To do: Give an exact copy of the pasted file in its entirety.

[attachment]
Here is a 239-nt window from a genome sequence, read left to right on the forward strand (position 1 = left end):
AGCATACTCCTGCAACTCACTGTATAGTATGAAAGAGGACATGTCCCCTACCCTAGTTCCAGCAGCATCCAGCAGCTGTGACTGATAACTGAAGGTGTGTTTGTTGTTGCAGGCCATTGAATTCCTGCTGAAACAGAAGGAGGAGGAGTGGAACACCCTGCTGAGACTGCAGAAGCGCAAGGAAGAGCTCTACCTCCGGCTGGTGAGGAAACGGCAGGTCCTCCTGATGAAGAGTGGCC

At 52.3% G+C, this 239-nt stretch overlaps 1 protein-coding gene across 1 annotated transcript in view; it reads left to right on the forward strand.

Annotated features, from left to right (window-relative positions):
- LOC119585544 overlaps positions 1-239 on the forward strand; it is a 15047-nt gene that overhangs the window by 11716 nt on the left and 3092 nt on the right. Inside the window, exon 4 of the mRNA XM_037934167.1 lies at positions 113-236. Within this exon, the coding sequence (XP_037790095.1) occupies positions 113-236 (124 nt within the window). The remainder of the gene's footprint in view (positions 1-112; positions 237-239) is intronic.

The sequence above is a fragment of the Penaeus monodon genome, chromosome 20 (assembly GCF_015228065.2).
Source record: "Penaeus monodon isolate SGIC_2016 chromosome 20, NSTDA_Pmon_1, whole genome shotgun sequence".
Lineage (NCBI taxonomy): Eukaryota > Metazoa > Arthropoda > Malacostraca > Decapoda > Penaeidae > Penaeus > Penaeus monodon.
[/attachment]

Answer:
Here is a 239-nt window from a genome sequence, read left to right on the forward strand (position 1 = left end):
AGCATACTCCTGCAACTCACTGTATAGTATGAAAGAGGACATGTCCCCTACCCTAGTTCCAGCAGCATCCAGCAGCTGTGACTGATAACTGAAGGTGTGTTTGTTGTTGCAGGCCATTGAATTCCTGCTGAAACAGAAGGAGGAGGAGTGGAACACCCTGCTGAGACTGCAGAAGCGCAAGGAAGAGCTCTACCTCCGGCTGGTGAGGAAACGGCAGGTCCTCCTGATGAAGAGTGGCC

At 52.3% G+C, this 239-nt stretch overlaps 1 protein-coding gene across 1 annotated transcript in view; it reads left to right on the forward strand.

Annotated features, from left to right (window-relative positions):
- LOC119585544 overlaps positions 1-239 on the forward strand; it is a 15047-nt gene that overhangs the window by 11716 nt on the left and 3092 nt on the right. Inside the window, exon 4 of the mRNA XM_037934167.1 lies at positions 113-236. Within this exon, the coding sequence (XP_037790095.1) occupies positions 113-236 (124 nt within the window). The remainder of the gene's footprint in view (positions 1-112; positions 237-239) is intronic.

The sequence above is a fragment of the Penaeus monodon genome, chromosome 20 (assembly GCF_015228065.2).
Source record: "Penaeus monodon isolate SGIC_2016 chromosome 20, NSTDA_Pmon_1, whole genome shotgun sequence".
Lineage (NCBI taxonomy): Eukaryota > Metazoa > Arthropoda > Malacostraca > Decapoda > Penaeidae > Penaeus > Penaeus monodon.